The nursery still lisps out in all they utterAnd to his very valet seem'd a hero.

Besides, they always smell of bread and butter.

XXXIX.

has:

XXXIV.

XL.
Then he was faithful, too, as well as amorous ; But. “ Cavalier Servente” is the plırase
So that no sort of female could complain ;

Used in politest circles to express
Although they're now and then a little clamorous, This supernumerary slave, who stays
He never put the pretty souls in pain.

Close to the lady as a part of dress, His heart was one of those which most enamour us, Her word the only law which he obeys. Wax to receive, and marble to retain :

His is no sinecure, as you may guess; He was a lover of the good old school,

Coach, servants, gondola, he goes to call, Who still become more constant as they cool. And carries fan and tippet, gloves and shawl.

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(1) Cortejo is pronounced Corteho, with an aspirate, is as yet no precise name for in England, though the pracaceording to the Arabesque guttural. 'It means what there tice is as common as in any tramontane country whatever.

XLIX.

XLV.

XLIII.
I also like to dine on becaficas,

Our standing army, and disbanded seamen,
To see the sun set, sure he'll rise to-morrow, Poor's rate, Reform, my own, the nation's debt,
Not through a misty morning twinkling weak as Our little riots just to show we are free meu,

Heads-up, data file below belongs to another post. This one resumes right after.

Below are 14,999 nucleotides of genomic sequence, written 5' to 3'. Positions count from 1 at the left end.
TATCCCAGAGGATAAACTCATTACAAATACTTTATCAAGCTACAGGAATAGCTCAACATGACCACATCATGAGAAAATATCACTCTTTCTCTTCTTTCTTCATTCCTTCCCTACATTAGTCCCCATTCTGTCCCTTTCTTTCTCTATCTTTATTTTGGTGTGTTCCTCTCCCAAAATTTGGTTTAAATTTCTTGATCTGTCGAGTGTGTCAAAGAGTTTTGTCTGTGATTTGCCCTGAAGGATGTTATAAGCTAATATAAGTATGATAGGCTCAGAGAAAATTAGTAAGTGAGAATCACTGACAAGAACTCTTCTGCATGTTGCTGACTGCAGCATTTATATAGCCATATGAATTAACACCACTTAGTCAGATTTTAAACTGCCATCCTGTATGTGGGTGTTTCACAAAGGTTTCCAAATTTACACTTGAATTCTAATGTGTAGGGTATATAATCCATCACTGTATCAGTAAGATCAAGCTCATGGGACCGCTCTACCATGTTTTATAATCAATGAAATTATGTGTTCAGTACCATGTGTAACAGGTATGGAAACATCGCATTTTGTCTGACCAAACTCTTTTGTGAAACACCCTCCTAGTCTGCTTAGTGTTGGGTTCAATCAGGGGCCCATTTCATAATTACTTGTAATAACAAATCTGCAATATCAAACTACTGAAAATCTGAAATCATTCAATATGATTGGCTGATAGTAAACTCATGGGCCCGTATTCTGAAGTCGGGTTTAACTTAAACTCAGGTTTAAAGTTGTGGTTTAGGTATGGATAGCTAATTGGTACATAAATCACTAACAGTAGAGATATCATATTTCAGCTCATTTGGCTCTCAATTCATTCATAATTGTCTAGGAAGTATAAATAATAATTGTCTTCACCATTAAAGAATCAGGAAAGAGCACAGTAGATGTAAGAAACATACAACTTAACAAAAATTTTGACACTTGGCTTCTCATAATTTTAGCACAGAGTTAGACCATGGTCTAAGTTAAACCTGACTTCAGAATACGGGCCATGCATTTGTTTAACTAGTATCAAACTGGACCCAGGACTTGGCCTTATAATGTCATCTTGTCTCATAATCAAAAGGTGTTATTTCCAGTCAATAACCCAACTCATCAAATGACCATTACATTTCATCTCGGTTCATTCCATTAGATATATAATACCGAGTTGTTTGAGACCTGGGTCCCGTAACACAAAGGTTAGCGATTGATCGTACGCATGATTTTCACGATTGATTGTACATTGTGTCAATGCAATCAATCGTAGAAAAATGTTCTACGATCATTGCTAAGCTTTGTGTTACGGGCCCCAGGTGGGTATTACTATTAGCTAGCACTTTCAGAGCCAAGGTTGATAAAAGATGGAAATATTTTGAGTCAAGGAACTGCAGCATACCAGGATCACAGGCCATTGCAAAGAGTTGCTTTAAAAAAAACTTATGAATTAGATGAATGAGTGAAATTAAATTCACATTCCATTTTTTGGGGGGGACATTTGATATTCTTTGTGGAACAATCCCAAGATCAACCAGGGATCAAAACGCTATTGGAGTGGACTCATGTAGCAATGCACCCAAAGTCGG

A drunken man's dead eye in maudlin sorrow, Our trifling bankruptcies in the Gazette, But with all Heaven t himself; that day will | Our cloudy climate, and our chilly women, break as

All these I can forgive, and those forget,
Beauteous as cloudless, nor be forced to borrow And greatly venerate our recent glories,
That sort of farthing candlelight which glimmers And wish they were not owing to the Tories.
Where reeking London's smoky cauldron simmers.

L
XLIV.

But to my tale of Laura-for I find
I love the language, that soft bastard Latin,

Digression is a sin, that by degrees
Which melts like kisses from a female mouth, Becomes exceeding tedious to my mind,
And sounds as if it should be writ on satin,

And therefore may the reader too displease
With syllables which breathe of the sweet South, The gentle reader, who may wax unkind,
And gentle Iquids gliding all so pat in,

And caring little for the author's ease,
That not a single accent seems uncouth,

Insist on knowing what he means, a hard Like our liarsh northern whistling, grunting gut- And hapless situation for a bard.

tural, Which we're obliged to hiss, and spit, and sputter

LI. all.

Oh that I had the art of easy writing

What should be easy reading! Could I scale I like the women too (forgive my folly),

Parnassus, where the Muses sit inditing From the rich peasant-cheek of ruddy bronze, Those pretty poems never known to fail, And large black eyes that flash on you a volley

How quickly would I print (the world delighting)
Or rays that say a thousand things at once, A Grecian, Syrian, or Assyrian tale!